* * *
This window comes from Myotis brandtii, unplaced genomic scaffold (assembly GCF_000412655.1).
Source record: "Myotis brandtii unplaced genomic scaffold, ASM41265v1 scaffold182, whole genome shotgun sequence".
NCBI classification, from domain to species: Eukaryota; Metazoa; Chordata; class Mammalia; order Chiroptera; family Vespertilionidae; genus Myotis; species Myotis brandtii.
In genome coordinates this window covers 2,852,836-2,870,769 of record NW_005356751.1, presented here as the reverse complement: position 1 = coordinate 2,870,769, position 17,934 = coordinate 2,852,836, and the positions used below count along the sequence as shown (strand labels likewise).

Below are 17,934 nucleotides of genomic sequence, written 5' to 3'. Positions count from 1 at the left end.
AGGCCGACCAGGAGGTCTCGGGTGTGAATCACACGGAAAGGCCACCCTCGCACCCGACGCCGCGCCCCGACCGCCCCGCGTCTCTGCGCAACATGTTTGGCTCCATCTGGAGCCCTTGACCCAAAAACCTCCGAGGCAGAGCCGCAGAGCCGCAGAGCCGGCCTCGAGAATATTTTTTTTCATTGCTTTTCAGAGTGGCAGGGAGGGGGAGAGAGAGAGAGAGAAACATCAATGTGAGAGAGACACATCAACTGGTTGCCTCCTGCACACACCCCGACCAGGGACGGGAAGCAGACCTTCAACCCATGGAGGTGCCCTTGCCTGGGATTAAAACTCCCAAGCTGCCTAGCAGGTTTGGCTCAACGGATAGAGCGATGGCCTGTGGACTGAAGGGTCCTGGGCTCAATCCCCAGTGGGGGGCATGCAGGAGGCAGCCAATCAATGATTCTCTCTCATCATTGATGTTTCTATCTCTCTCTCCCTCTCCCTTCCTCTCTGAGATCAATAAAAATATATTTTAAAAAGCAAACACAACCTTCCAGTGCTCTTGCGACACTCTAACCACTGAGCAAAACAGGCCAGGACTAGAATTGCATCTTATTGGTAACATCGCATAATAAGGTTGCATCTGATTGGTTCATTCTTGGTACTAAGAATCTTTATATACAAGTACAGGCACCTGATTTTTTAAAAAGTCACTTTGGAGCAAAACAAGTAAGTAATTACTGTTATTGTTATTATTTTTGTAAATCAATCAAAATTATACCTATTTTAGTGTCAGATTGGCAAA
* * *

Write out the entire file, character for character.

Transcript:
This window comes from Myotis brandtii, unplaced genomic scaffold (assembly GCF_000412655.1).
Source record: "Myotis brandtii unplaced genomic scaffold, ASM41265v1 scaffold182, whole genome shotgun sequence".
NCBI classification, from domain to species: Eukaryota; Metazoa; Chordata; class Mammalia; order Chiroptera; family Vespertilionidae; genus Myotis; species Myotis brandtii.
In genome coordinates this window covers 2,852,836-2,870,769 of record NW_005356751.1, presented here as the reverse complement: position 1 = coordinate 2,870,769, position 17,934 = coordinate 2,852,836, and the positions used below count along the sequence as shown (strand labels likewise).

Below are 17,934 nucleotides of genomic sequence, written 5' to 3'. Positions count from 1 at the left end.
AGGCCGACCAGGAGGTCTCGGGTGTGAATCACACGGAAAGGCCACCCTCGCACCCGACGCCGCGCCCCGACCGCCCCGCGTCTCTGCGCAACATGTTTGGCTCCATCTGGAGCCCTTGACCCAAAAACCTCCGAGGCAGAGCCGCAGAGCCGCAGAGCCGGCCTCGAGAATATTTTTTTTCATTGCTTTTCAGAGTGGCAGGGAGGGGGAGAGAGAGAGAGAGAAACATCAATGTGAGAGAGACACATCAACTGGTTGCCTCCTGCACACACCCCGACCAGGGACGGGAAGCAGACCTTCAACCCATGGAGGTGCCCTTGCCTGGGATTAAAACTCCCAAGCTGCCTAGCAGGTTTGGCTCAACGGATAGAGCGATGGCCTGTGGACTGAAGGGTCCTGGGCTCAATCCCCAGTGGGGGGCATGCAGGAGGCAGCCAATCAATGATTCTCTCTCATCATTGATGTTTCTATCTCTCTCTCCCTCTCCCTTCCTCTCTGAGATCAATAAAAATATATTTTAAAAAGCAAACACAACCTTCCAGTGCTCTTGCGACACTCTAACCACTGAGCAAAACAGGCCAGGACTAGAATTGCATCTTATTGGTAACATCGCATAATAAGGTTGCATCTGATTGGTTCATTCTTGGTACTAAGAATCTTTATATACAAGTACAGGCACCTGATTTTTTAAAAAGTCACTTTGGAGCAAAACAAGTAAGTAATTACTGTTATTGTTATTATTTTTGTAAATCAATCAAAATTATACCTATTTTAGTGTCAGATTGGCAAA